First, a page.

Too many signs turn Bridge 'into urban forest'

Fri 15 Feb 2019

More than 130 posts – most with signs on them – are littering the Bridge, a special survey for the douzaines of St Sampson and the Vale has discovered.

The number was disclosed as part of a new initiative by the two parish authorities seeking to improve the area, which is heavily used by residents and the rest of the island.

It highlighted that between the entrance to Guernsey Electricity's offices and Le Crocq there are 72 official posts with signage on them, a total of 46 scaffold poles, 15 lamp posts and two flagpoles. That's 135 in all and details of them are provided in the downloads section at the bottom of the page.

Vale Constable Richard Leale, who supported the survey because of his own concerns about the visual impact of too many signs, said he was not surprised by the results. 'However,' he said, 'I expect the vast majority of people will be amazed by what we have discovered.'

Some of the issues highlighted by the survey this week by St Sampson's Douzeniers Leonie Le Tissier and Rob Gill will be addressed by the parishes' joint Floral Group and other interested parties.

The wider aspect of the signs and scaffold poles is to be examined separately.  Mr Leale said: 'With St Sampson's, we will be asking the relevant authorities how many of these posts, poles and signs can be removed. Decluttering would be an excellent start to the visual improvement of the area.'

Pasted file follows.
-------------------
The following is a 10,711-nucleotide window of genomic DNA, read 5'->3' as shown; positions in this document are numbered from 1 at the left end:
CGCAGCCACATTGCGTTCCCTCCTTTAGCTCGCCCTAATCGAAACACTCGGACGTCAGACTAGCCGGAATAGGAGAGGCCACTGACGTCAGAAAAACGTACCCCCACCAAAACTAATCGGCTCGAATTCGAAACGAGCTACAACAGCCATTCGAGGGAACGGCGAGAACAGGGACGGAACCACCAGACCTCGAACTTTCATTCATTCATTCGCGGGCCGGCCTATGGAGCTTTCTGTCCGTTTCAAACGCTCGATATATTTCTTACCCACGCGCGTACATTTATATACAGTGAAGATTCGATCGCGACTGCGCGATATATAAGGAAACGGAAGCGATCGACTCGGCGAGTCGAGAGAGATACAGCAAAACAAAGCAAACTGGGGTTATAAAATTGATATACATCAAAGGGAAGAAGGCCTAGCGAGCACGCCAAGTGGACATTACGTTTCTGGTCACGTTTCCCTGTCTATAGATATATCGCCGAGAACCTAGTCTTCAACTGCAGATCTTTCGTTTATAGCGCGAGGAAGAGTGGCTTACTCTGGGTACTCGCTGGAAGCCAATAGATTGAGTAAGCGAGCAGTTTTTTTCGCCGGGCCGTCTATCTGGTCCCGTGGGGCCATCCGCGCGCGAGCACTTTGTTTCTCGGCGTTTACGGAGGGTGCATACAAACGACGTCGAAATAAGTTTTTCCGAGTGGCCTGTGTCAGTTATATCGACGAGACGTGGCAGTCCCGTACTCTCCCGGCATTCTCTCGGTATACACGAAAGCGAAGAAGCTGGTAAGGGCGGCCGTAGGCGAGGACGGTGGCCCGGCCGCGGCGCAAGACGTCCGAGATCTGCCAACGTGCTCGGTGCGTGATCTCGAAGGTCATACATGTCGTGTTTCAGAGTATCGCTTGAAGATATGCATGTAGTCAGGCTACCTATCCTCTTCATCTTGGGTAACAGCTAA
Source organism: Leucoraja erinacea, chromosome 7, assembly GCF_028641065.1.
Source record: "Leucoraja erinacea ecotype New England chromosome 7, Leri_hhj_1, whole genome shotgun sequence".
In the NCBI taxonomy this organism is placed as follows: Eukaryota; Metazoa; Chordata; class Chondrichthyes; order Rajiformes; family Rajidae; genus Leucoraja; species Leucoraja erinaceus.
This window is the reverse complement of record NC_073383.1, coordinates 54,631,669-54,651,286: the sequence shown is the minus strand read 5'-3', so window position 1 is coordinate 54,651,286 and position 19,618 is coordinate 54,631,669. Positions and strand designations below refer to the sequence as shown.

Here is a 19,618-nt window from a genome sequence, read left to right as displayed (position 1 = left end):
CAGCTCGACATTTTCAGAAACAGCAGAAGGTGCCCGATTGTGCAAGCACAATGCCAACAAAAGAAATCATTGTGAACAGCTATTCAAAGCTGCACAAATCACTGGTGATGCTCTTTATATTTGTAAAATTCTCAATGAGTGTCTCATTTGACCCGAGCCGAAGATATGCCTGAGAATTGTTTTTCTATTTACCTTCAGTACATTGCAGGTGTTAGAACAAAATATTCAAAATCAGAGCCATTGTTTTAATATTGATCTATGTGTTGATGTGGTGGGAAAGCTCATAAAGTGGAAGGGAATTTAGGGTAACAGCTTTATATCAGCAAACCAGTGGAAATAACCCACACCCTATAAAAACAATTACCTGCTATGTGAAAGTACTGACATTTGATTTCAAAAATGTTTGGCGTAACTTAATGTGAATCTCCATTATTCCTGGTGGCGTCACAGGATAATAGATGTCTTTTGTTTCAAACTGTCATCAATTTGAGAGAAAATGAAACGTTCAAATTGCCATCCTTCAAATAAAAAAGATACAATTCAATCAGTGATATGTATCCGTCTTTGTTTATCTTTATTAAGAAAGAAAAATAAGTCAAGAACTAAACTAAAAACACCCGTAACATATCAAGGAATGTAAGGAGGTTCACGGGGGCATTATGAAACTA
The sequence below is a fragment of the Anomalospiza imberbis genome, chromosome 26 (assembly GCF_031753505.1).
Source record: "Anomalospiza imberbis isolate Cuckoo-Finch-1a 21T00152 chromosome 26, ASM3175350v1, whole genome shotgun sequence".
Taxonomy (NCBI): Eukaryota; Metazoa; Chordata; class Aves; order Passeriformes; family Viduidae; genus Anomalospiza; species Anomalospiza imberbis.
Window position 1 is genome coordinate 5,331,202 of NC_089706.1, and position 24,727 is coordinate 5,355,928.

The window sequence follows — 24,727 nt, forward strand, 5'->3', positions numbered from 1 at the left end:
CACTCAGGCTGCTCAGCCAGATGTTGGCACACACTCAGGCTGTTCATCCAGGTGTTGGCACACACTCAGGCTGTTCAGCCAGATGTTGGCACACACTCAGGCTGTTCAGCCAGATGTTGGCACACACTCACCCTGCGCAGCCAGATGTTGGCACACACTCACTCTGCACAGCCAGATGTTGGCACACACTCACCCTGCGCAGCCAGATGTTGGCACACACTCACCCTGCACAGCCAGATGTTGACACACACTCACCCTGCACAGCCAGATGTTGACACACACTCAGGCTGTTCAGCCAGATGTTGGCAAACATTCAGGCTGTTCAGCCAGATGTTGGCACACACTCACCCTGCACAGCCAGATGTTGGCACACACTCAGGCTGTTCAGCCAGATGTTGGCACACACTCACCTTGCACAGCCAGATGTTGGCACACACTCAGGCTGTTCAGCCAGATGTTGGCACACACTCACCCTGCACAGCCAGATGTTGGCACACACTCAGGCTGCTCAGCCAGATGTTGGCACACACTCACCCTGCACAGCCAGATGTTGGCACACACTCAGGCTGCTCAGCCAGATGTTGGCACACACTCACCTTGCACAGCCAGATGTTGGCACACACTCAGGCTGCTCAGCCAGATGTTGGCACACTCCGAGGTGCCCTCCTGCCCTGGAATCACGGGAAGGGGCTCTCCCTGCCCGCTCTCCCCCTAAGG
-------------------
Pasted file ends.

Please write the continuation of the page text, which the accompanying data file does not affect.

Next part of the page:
He added that while the survey wasn't prompted by Environment and Infrastructure's proposals to introduce more 25mph speed limits, it did reinforce the need for care in the number of poles and signs being erected.

Additionally, the inspection of the island's second retail centre showed how little consistency there is in such street furniture.

Urban forest
Mr Gill said: 'Looking at all these posts made us realise the Bridge is getting more like an urban forest and that action is needed.'

He and Mrs Le Tissier were also surprised to note that while there are 15 lamp posts in the area surveyed, there are nine different designs, and many of them are badly corroded.

'If they do need to be replaced at the least we hope there can be some consistency applied and attention given to the appearance of these facilities,' he said. 


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